This bit of camera gossip dates back to last year: Apple reportedly will add Philips' "smart flash" LED to the iPhone. The original rumor stated the iPhone 5 might incorporate the technology, which didn't happen. The current scuttlebutt says the iPhone 5S will feature Philips' advanced LED flash. So what is it? Details are scant, but AppleInsider reports the technology is a multi-color LED flash that detects ambient lighting and adjusts itself to avoid over-exposed images.

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Likelihood: Very Low

Apple, like every other device maker, builds prototypes that often never leave the lab. Example: a 4.8-inch iPhone model with no home button, according to Jefferies & Company analyst Peter Misek. One of several iPhone 6 prototypes, the button-less model may include bleeding-edge features such as "full gesture control," says a Misek note quoted by Business Insider. An interesting concept, certainly. But Apple would need a pretty compelling reason, such an insanely great new UI, to ditch the iPhone's iconic (and very useful) home button.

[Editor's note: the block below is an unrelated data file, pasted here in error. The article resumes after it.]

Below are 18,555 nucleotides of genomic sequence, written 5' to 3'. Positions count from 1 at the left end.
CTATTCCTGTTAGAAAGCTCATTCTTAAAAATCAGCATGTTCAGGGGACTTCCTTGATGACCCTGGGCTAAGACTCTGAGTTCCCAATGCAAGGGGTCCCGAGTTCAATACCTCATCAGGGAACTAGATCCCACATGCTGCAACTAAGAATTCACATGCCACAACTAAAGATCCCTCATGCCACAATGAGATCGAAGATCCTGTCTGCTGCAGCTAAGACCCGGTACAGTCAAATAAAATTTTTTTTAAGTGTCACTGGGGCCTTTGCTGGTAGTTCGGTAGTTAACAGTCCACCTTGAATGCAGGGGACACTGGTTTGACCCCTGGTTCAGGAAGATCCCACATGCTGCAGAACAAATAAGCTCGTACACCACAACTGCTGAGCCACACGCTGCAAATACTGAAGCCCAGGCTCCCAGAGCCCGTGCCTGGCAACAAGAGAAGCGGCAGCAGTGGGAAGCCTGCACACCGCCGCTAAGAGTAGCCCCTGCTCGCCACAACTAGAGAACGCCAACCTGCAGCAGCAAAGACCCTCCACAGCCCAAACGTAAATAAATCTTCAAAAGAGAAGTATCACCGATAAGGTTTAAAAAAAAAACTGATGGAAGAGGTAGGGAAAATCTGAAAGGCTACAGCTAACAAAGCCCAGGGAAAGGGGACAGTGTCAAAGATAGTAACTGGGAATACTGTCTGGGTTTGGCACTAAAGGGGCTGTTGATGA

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Likelihood: High

Wireless charging is quickly becoming a must-have for high-end smartphones. The Nokia 920, Google Nexus 4 and HTC Windows Phone 8X already offer it, and the Samsung Galaxy S IV, which debuts this month, probably will, too.

Taiwan-based tech publication Digitimes reports the iPhone 5S will have wireless charging as well. It's unclear, however, if Apple will build the capability into the phone, or require external accessories, the story said. There are third-party devices, such as the GetPowerPad pictured here, that charge the iPhone wirelessly, but Apple must build this capability into its flagship phone to keep up with its competitors.